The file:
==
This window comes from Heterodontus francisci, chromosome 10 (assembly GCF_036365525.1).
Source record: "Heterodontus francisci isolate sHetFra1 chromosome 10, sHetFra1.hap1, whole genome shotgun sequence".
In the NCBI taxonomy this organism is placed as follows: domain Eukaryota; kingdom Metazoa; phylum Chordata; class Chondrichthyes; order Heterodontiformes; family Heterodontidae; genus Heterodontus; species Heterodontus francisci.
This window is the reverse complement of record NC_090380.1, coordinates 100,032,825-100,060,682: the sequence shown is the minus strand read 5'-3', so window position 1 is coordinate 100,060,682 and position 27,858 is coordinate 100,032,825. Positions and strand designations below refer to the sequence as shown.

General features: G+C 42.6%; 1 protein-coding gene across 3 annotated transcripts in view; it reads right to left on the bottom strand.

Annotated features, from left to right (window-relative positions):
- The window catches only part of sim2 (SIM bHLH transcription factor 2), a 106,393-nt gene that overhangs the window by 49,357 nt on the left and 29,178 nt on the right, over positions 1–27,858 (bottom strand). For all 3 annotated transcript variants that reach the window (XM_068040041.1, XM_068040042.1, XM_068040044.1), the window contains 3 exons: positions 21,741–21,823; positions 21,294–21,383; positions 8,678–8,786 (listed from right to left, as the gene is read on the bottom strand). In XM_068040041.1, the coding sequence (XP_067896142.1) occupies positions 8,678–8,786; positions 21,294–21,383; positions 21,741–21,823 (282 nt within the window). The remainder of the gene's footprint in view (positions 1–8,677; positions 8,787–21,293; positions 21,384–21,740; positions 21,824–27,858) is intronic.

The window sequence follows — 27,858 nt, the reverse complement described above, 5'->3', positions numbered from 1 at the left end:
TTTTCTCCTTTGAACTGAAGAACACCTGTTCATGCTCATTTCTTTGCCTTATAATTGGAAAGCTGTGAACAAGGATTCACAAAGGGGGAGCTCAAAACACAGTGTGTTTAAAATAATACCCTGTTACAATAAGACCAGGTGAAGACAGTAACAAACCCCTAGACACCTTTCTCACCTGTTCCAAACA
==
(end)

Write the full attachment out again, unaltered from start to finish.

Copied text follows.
This window comes from Heterodontus francisci, chromosome 10 (assembly GCF_036365525.1).
Source record: "Heterodontus francisci isolate sHetFra1 chromosome 10, sHetFra1.hap1, whole genome shotgun sequence".
In the NCBI taxonomy this organism is placed as follows: domain Eukaryota; kingdom Metazoa; phylum Chordata; class Chondrichthyes; order Heterodontiformes; family Heterodontidae; genus Heterodontus; species Heterodontus francisci.
This window is the reverse complement of record NC_090380.1, coordinates 100,032,825-100,060,682: the sequence shown is the minus strand read 5'-3', so window position 1 is coordinate 100,060,682 and position 27,858 is coordinate 100,032,825. Positions and strand designations below refer to the sequence as shown.

General features: G+C 42.6%; 1 protein-coding gene across 3 annotated transcripts in view; it reads right to left on the bottom strand.

Annotated features, from left to right (window-relative positions):
- The window catches only part of sim2 (SIM bHLH transcription factor 2), a 106,393-nt gene that overhangs the window by 49,357 nt on the left and 29,178 nt on the right, over positions 1–27,858 (bottom strand). For all 3 annotated transcript variants that reach the window (XM_068040041.1, XM_068040042.1, XM_068040044.1), the window contains 3 exons: positions 21,741–21,823; positions 21,294–21,383; positions 8,678–8,786 (listed from right to left, as the gene is read on the bottom strand). In XM_068040041.1, the coding sequence (XP_067896142.1) occupies positions 8,678–8,786; positions 21,294–21,383; positions 21,741–21,823 (282 nt within the window). The remainder of the gene's footprint in view (positions 1–8,677; positions 8,787–21,293; positions 21,384–21,740; positions 21,824–27,858) is intronic.

The window sequence follows — 27,858 nt, the reverse complement described above, 5'->3', positions numbered from 1 at the left end:
TTTTCTCCTTTGAACTGAAGAACACCTGTTCATGCTCATTTCTTTGCCTTATAATTGGAAAGCTGTGAACAAGGATTCACAAAGGGGGAGCTCAAAACACAGTGTGTTTAAAATAATACCCTGTTACAATAAGACCAGGTGAAGACAGTAACAAACCCCTAGACACCTTTCTCACCTGTTCCAAACA